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Characteristics of Gastrointestinal Stromal Tumors incidentally discovered during abdominal surgery.

BACKGROUND: Gastrointestinal Stromal Tumors (GISTs) are rare sarcomas with 5000 new cases arising in the United States each year. Despite their low incidence, general surgeons should be familiar with GISTs since a quarter of these neoplasms are encountered incidentally.

METHODS: A retrospective medical records review was conducted to create a database of all GISTs resected from January 2005 to May 2019. We isolated patients who had incidental discovery of GISTs intraoperatively or within final pathology. Characteristics of patient (Age, gender), index procedure (malignant vs. benign, elective vs. emergent) and tumor (location, size and mitotic rate) were analyzed.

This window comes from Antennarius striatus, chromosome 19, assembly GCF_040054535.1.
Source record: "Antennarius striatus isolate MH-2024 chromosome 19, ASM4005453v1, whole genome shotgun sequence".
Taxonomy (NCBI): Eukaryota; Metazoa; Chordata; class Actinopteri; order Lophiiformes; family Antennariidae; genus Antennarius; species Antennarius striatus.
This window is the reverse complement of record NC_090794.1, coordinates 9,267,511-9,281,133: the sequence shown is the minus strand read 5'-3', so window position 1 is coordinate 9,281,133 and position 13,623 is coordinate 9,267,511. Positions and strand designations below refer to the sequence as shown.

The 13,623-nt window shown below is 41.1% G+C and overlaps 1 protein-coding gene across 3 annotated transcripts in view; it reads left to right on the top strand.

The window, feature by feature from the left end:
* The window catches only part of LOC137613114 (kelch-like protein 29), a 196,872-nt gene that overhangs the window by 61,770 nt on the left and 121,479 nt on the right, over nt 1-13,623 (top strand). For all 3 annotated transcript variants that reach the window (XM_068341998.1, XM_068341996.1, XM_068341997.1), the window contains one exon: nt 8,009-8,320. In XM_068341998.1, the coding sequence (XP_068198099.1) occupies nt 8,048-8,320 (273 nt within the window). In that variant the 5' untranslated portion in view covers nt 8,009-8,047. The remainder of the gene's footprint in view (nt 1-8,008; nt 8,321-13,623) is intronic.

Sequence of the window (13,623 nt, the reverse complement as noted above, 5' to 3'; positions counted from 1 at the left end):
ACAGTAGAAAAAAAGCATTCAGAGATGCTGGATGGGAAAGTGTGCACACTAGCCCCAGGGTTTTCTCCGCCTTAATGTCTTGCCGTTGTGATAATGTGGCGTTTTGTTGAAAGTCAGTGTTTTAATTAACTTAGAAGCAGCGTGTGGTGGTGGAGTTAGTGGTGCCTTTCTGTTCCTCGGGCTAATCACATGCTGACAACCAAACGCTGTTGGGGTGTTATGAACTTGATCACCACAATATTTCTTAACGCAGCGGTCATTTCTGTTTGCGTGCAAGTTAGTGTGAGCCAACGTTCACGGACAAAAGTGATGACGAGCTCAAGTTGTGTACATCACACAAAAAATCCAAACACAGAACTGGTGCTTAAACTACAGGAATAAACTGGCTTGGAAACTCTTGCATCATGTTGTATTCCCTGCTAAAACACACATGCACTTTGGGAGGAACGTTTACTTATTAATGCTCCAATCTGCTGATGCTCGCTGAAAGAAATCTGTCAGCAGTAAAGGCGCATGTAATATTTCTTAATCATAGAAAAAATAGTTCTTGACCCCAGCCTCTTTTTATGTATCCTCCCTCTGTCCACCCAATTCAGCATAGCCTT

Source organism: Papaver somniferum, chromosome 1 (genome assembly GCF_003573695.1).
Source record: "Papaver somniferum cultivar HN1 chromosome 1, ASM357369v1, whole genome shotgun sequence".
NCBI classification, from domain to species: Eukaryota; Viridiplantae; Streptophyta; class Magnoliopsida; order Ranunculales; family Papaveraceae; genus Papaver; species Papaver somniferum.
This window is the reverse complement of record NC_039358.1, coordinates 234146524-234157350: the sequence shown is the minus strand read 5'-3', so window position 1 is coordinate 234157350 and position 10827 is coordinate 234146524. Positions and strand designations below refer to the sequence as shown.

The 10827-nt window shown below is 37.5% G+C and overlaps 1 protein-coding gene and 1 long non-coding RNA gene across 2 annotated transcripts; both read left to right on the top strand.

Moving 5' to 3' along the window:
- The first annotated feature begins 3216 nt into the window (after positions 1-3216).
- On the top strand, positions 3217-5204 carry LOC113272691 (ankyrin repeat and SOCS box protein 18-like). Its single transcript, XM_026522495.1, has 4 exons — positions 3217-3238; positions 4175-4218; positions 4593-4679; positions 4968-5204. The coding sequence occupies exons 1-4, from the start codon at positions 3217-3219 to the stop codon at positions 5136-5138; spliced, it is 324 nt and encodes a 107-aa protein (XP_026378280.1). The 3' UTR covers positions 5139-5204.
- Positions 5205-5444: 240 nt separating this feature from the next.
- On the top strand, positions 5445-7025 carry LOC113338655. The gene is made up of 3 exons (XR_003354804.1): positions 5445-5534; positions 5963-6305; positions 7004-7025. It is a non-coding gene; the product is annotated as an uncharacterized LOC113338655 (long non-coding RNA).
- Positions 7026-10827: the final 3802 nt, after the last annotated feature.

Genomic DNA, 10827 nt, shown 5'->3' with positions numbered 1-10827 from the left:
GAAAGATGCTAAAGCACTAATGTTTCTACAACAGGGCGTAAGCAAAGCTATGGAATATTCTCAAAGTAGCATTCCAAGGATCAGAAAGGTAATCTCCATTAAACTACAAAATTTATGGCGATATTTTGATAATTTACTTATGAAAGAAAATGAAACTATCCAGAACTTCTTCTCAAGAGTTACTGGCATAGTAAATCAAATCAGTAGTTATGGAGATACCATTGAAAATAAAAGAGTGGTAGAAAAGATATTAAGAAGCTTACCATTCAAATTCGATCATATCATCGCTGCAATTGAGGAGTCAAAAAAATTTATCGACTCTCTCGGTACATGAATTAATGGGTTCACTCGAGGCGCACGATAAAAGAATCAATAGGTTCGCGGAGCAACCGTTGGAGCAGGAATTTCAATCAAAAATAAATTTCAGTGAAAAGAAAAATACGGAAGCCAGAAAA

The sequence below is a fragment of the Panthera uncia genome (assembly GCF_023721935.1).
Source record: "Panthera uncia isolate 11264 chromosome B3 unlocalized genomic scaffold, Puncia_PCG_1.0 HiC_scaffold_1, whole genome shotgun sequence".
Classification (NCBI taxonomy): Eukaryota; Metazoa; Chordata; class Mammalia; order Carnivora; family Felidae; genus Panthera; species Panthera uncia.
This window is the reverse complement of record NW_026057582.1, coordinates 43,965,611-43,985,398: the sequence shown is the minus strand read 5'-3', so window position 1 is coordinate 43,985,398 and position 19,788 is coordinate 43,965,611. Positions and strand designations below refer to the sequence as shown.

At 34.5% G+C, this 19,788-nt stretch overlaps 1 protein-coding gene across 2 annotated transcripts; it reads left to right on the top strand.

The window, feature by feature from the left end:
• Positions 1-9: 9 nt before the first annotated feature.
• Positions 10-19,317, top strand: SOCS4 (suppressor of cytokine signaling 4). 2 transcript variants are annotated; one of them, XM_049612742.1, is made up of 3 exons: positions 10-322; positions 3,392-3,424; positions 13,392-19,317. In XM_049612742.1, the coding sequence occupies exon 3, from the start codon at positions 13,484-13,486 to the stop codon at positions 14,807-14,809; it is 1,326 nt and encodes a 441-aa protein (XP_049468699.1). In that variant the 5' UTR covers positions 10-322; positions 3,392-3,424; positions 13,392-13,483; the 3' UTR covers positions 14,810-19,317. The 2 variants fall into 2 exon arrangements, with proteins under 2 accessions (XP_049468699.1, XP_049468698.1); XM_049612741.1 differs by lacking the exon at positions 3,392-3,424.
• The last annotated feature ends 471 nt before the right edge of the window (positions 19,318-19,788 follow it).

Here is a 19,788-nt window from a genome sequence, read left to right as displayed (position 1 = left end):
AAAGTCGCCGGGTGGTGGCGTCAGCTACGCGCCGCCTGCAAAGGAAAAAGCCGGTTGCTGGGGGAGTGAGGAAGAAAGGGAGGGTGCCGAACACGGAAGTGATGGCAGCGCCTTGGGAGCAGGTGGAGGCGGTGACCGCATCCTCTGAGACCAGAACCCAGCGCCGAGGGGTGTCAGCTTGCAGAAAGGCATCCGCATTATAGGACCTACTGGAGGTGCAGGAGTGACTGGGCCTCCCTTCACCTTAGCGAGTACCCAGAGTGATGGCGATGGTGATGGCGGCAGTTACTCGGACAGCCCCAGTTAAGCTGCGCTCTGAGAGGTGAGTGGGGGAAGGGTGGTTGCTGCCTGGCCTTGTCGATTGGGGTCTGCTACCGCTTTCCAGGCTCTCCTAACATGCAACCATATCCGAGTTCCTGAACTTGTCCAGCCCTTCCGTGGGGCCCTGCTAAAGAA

RESULTS: A total 48 patients were incidentally discovered to have a GIST excised during index operation. The mean age of these patients was 62 years, with 27 females and 21 males. The primary location of tumors in descending frequency was stomach (30), small bowel (15), colon/rectum (2) and esophagus (1). The average size of all tumors was 1.2 cm, with the average size of the stomach, small bowel, colon/rectum and esophagus at 0.9 cm, 1.7 cm, 0.9 cm and 0.3 cm respectively. Mitotic rate was less than 5 mitosis per 50 HPF in 96% of patients. Incidental tumors were identified during both bariatric (13) and non-bariatric stomach surgery (8), colorectal surgery (14), hernia repair (4), ampullary/pancreatic surgery (5), esophageal surgery (2) liver surgery (1) and uterine surgery (1). Most incidental-GISTs were identified during elective surgery (81%, 39). Finally, 15 of the tumors were identified during surgery for other malignancies.

CONCLUSIONS: One quarter (25%) of the GISTs encountered at our academic community cancer center over a 15-year period were discovered incidentally. These tumors had less malignant characteristics overall and were likely cured with surgical resection.

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